We found 2 providers matching knee replacement and who accept Blue Cross Blue Shield HMO near Chicago, IL.
Dr. Chadwick Prodromos is a physician who specializes in orthopedics/orthopedic surgery and sports medicine. These areas are among his clinical interests: meniscus repair, hip arthroscopy, and sports health. He has a 3.5 out of 5 star average patient rating. Dr. Prodromos is an in-network provider for Blue Cross/Blue Shield, Blue Cross Blue Shield HMO, and United Healthcare HMO, as well as other insurance carriers. Dr. Prodromos graduated from Johns Hopkins University School of Medicine. For his professional training, Dr. Prodromos completed a residency program at Rush University Medical Center. In addition to English, Dr. Prodromos (or staff) speaks Spanish and Greek. His hospital/clinic affiliations include Alexian Brothers Health System (ABHS), NorthShore University HealthSystem, and Rush Oak Park Hospital.
Relevant Interests: , partial knee replacement
All Interests: ANTERIOR CRUCIATE, Arthroscopic Knee/microfracture, Arthroscopy, Bankart Repair, Carpal Tunnel, ... (Read more)
Dr. D. Nelson specializes in orthopedics/orthopedic surgery and practices in Hometown, IL, Chicago, IL, and La Grange, IL. His areas of expertise include the following: replacement arthroplasty (joint replacement) and sports health. Dr. Nelson honors Blue Cross/Blue Shield, Coventry, and Preferred Network Access (PNA), as well as other insurance carriers. He is a graduate of Dartmouth Medical School. He is affiliated with Adventist La Grange Memorial Hospital.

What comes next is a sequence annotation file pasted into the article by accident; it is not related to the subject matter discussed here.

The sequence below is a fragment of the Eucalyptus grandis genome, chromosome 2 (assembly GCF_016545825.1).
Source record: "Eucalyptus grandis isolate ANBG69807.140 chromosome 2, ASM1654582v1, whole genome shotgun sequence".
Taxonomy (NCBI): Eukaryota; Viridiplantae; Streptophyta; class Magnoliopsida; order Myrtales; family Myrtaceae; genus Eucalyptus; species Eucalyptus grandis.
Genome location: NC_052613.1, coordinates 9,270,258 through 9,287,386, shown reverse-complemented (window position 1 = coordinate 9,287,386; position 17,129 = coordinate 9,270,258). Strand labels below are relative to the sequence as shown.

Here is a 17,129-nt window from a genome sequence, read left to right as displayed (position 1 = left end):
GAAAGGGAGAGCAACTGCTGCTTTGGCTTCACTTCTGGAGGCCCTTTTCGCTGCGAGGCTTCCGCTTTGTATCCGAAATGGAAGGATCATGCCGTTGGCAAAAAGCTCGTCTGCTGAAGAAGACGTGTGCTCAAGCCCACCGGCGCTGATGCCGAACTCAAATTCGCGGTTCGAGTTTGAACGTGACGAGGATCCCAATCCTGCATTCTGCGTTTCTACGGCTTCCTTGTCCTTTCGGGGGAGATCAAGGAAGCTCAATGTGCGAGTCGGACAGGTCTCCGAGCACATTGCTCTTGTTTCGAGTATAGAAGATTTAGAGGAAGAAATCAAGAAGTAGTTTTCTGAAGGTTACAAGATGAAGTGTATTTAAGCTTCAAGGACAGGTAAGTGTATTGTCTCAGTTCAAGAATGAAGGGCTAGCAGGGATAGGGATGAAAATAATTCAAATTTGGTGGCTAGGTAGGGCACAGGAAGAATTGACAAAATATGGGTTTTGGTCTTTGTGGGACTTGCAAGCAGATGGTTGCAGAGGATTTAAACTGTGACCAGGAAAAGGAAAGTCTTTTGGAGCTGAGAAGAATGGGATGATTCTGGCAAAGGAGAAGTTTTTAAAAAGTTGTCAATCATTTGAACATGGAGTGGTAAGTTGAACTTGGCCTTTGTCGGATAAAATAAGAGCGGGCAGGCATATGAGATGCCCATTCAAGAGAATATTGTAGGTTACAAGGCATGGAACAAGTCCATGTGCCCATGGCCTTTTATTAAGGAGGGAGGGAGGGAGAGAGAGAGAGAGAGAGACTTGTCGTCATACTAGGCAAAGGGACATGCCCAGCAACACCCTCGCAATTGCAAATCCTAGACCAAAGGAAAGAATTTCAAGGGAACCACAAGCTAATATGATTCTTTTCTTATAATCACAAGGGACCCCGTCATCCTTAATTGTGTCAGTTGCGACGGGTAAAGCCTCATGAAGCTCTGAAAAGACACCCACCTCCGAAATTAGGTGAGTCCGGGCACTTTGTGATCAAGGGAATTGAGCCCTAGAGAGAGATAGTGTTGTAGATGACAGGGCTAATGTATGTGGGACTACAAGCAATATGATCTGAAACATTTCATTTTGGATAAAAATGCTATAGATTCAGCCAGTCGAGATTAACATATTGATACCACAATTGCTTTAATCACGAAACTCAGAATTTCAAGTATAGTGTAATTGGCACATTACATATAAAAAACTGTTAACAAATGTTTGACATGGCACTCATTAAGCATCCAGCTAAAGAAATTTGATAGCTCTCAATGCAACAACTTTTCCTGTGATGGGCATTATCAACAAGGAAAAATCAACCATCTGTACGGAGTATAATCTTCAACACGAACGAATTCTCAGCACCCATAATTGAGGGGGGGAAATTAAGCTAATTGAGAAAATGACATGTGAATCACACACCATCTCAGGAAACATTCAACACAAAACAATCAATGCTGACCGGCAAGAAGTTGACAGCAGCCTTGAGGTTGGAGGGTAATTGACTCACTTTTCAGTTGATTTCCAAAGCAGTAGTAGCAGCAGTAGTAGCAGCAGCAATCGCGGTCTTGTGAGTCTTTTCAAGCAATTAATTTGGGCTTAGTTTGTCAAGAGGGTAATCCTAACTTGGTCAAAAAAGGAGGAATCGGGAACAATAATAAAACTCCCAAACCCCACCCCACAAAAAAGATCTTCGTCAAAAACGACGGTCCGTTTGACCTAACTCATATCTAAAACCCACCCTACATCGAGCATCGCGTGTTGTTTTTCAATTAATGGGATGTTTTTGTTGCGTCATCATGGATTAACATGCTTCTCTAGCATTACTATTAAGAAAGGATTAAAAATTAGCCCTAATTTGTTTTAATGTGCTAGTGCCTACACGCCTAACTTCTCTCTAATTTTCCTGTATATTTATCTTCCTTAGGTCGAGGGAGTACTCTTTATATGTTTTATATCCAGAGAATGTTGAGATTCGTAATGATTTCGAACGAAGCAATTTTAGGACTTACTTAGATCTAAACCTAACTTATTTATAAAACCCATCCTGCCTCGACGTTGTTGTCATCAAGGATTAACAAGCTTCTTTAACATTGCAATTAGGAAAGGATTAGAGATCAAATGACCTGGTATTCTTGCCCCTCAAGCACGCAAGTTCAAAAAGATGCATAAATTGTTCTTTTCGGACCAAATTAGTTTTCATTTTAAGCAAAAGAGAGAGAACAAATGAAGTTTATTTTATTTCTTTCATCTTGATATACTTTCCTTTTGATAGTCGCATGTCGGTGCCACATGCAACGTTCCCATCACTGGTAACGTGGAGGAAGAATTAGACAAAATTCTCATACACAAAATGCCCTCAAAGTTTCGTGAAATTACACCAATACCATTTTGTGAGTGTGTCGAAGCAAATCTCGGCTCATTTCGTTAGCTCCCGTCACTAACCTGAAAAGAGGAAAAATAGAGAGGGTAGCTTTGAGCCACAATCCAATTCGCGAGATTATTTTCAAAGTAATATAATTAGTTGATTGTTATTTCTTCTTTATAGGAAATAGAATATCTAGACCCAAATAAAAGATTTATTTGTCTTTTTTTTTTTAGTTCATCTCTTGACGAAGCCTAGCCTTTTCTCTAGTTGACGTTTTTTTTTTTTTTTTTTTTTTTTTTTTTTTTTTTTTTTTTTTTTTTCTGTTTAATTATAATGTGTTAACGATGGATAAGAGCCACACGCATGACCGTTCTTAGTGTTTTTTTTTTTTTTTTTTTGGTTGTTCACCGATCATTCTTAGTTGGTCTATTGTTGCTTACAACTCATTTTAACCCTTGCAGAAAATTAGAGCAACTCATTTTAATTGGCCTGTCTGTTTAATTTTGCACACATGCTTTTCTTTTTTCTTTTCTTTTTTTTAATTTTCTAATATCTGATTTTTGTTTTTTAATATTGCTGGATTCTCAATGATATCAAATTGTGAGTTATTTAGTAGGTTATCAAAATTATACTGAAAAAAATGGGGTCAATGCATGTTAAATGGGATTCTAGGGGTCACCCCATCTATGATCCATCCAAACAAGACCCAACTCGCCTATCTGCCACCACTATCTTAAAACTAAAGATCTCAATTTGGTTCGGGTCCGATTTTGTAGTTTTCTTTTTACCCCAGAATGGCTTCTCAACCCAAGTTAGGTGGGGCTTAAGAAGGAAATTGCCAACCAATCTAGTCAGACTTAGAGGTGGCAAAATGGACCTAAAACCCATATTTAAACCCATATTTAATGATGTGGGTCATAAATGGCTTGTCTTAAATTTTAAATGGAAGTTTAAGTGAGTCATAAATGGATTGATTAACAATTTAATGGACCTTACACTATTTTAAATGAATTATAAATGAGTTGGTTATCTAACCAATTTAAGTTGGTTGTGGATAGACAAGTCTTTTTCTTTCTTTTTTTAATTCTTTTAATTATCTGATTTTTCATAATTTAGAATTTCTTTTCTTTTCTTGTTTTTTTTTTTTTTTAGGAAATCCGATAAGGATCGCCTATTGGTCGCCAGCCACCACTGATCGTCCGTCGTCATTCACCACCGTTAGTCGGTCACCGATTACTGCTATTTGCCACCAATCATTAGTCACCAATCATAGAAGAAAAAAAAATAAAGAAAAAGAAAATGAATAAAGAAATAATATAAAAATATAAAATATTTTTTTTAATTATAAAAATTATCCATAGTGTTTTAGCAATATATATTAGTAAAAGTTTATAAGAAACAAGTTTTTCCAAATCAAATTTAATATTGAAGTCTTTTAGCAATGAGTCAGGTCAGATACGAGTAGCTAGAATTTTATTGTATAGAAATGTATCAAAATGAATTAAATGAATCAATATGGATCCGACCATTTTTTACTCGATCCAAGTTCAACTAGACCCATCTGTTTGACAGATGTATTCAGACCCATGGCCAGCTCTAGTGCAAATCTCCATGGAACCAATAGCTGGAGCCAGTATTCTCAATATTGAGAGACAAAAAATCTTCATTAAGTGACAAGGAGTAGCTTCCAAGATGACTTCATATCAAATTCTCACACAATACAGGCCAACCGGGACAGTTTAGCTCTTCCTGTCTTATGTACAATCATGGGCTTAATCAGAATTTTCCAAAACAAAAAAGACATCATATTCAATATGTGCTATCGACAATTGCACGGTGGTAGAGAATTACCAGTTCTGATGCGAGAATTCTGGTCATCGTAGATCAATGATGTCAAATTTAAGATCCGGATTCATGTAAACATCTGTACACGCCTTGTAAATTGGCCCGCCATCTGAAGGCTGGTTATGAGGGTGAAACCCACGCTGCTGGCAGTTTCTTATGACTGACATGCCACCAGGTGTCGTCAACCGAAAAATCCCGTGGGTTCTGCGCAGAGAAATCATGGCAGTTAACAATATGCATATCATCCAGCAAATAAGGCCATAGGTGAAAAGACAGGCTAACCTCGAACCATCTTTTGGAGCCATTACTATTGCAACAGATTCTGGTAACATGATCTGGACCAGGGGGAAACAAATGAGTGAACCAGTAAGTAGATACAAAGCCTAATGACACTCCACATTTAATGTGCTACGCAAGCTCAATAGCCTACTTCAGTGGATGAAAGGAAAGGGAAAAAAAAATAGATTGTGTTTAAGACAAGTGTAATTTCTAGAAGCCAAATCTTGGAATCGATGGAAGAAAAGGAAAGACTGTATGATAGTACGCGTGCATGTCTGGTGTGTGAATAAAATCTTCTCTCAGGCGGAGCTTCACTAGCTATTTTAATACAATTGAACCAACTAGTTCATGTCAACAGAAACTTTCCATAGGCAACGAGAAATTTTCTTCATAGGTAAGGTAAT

Clinical Interests: Joint Replacement, Sports Medicine, Uniknee
2013 Procedure Details
- Medicare Volume: 35
- Uninsured Cost: $10,749
- Medicare Cost: $1,775
Conditions / Treatments
Medicare Patient Conditions
Knee replacement is a surgical procedure to replace parts of the knee joint that are damaged. It is most often done to treat arthritis, a common condition that causes stiffness and pain in the joints. Knee replacement is used only if other, less invasive treatments have not worked.
A knee replacement may be partial, involving only the damaged areas, or it may include the entire joint. During surgery, the cartilage, a smooth and tough piece of tissue that lines the ends of bones, is removed. The ends of the femur (thigh bone), tibia (lower leg bone), and, sometimes, patella (kneecap) are smoothed out and replaced with metal parts. The cartilage is then replaced with a plastic disc that the metal can glide across when moving. This removes any rough or grinding surfaces within the knee that may have been causing pain.
Surgery can be performed by a large incision along the knee or through tiny incisions with small tools and an arthroscope, a small lighted tube with a camera. The procedure takes one to two hours, and you will stay in the hospital for a few days following surgery as you heal and learn to use your new knee. Physical therapy can help you move correctly and prevent stiffness. Generally, you will be able to return to normal activity within a few weeks, but you may be asked to stop participating in high-impact activities, like football or running, which could injure your new knee.